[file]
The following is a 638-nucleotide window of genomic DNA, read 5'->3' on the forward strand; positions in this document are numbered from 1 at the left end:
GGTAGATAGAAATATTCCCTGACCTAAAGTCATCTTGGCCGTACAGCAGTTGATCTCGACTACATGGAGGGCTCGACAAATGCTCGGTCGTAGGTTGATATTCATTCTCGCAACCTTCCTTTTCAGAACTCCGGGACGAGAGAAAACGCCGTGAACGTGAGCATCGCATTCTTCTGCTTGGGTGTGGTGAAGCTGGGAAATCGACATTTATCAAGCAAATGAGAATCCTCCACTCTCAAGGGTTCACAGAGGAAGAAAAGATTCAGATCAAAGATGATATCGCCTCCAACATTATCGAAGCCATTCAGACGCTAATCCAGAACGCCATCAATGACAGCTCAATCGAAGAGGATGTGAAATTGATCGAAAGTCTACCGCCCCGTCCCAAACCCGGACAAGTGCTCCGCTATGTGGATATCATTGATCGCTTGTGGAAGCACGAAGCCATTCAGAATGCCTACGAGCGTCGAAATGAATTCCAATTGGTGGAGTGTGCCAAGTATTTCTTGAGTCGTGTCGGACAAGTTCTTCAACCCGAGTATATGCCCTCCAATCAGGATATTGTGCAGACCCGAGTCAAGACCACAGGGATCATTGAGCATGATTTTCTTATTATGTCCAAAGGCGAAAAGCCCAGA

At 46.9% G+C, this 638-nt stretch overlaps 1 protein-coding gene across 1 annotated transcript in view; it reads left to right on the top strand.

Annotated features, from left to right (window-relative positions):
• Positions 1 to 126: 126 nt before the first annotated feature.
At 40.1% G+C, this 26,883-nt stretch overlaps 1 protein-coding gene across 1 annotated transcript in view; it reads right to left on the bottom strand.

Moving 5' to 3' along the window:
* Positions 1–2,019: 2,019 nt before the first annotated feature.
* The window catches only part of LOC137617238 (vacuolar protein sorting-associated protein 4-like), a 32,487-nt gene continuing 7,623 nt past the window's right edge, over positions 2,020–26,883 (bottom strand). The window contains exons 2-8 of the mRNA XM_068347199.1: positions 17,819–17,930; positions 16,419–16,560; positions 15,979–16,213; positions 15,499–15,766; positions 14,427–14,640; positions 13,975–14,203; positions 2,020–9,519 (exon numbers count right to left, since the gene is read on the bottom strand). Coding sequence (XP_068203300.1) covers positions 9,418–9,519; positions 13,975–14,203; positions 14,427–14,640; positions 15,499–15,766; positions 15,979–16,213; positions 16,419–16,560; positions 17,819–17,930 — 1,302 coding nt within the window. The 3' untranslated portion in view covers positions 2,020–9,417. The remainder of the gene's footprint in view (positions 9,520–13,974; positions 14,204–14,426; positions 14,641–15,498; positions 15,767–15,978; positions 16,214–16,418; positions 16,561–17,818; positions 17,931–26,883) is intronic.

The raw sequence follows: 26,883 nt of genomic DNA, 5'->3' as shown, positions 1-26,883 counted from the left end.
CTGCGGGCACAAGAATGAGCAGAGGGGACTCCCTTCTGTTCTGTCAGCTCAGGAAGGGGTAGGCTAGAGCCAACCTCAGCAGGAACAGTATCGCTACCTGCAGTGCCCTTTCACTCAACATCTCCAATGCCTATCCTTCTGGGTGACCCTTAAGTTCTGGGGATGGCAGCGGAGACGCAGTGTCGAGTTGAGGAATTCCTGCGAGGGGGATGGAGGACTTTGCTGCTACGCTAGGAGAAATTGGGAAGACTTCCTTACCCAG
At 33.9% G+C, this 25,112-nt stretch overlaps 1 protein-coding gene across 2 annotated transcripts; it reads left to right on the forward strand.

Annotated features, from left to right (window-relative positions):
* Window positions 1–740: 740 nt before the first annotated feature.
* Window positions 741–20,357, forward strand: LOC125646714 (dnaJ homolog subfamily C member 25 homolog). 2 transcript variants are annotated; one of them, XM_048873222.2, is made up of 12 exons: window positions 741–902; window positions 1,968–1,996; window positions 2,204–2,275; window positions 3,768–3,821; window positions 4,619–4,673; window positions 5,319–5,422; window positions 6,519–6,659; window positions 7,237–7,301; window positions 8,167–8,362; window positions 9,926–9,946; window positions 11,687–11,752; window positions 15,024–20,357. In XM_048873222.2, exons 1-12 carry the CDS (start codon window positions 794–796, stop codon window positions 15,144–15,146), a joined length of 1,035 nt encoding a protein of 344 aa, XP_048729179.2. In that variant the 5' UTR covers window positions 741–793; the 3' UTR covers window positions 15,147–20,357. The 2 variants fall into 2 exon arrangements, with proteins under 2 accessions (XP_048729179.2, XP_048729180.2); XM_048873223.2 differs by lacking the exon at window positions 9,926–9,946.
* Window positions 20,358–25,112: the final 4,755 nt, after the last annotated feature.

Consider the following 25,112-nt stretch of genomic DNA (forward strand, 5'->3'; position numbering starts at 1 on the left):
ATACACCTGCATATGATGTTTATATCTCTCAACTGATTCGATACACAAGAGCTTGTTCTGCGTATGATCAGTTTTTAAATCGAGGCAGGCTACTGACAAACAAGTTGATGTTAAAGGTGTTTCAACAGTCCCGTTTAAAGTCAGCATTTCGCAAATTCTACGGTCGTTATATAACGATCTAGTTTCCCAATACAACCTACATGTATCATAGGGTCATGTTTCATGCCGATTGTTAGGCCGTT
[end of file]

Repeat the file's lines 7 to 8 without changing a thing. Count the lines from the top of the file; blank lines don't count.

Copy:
Moving 5' to 3' along the window:
* Positions 1–2,019: 2,019 nt before the first annotated feature.